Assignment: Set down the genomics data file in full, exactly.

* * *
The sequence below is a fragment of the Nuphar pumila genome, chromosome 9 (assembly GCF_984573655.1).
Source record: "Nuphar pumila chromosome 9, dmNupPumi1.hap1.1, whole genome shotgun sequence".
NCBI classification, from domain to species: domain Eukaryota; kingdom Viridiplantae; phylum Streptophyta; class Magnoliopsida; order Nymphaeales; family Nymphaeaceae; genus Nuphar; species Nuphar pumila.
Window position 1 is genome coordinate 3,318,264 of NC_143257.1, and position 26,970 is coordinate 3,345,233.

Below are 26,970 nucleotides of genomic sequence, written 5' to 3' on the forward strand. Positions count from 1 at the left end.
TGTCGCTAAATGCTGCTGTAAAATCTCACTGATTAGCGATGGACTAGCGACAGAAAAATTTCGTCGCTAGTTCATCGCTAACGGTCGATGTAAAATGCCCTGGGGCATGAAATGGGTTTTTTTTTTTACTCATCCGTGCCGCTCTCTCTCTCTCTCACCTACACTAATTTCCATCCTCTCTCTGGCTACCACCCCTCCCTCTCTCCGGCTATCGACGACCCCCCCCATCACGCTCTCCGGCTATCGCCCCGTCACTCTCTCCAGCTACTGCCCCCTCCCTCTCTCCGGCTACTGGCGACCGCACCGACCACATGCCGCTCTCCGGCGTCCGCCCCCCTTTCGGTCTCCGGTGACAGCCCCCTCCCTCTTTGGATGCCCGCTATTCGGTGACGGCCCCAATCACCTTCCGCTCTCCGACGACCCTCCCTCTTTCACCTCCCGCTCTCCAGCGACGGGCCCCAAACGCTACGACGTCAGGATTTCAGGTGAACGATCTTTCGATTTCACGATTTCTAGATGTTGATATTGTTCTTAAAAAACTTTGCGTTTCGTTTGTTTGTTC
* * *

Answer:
The sequence below is a fragment of the Nuphar pumila genome, chromosome 9 (assembly GCF_984573655.1).
Source record: "Nuphar pumila chromosome 9, dmNupPumi1.hap1.1, whole genome shotgun sequence".
NCBI classification, from domain to species: domain Eukaryota; kingdom Viridiplantae; phylum Streptophyta; class Magnoliopsida; order Nymphaeales; family Nymphaeaceae; genus Nuphar; species Nuphar pumila.
Window position 1 is genome coordinate 3,318,264 of NC_143257.1, and position 26,970 is coordinate 3,345,233.

Below are 26,970 nucleotides of genomic sequence, written 5' to 3' on the forward strand. Positions count from 1 at the left end.
TGTCGCTAAATGCTGCTGTAAAATCTCACTGATTAGCGATGGACTAGCGACAGAAAAATTTCGTCGCTAGTTCATCGCTAACGGTCGATGTAAAATGCCCTGGGGCATGAAATGGGTTTTTTTTTTTACTCATCCGTGCCGCTCTCTCTCTCTCTCACCTACACTAATTTCCATCCTCTCTCTGGCTACCACCCCTCCCTCTCTCCGGCTATCGACGACCCCCCCCATCACGCTCTCCGGCTATCGCCCCGTCACTCTCTCCAGCTACTGCCCCCTCCCTCTCTCCGGCTACTGGCGACCGCACCGACCACATGCCGCTCTCCGGCGTCCGCCCCCCTTTCGGTCTCCGGTGACAGCCCCCTCCCTCTTTGGATGCCCGCTATTCGGTGACGGCCCCAATCACCTTCCGCTCTCCGACGACCCTCCCTCTTTCACCTCCCGCTCTCCAGCGACGGGCCCCAAACGCTACGACGTCAGGATTTCAGGTGAACGATCTTTCGATTTCACGATTTCTAGATGTTGATATTGTTCTTAAAAAACTTTGCGTTTCGTTTGTTTGTTC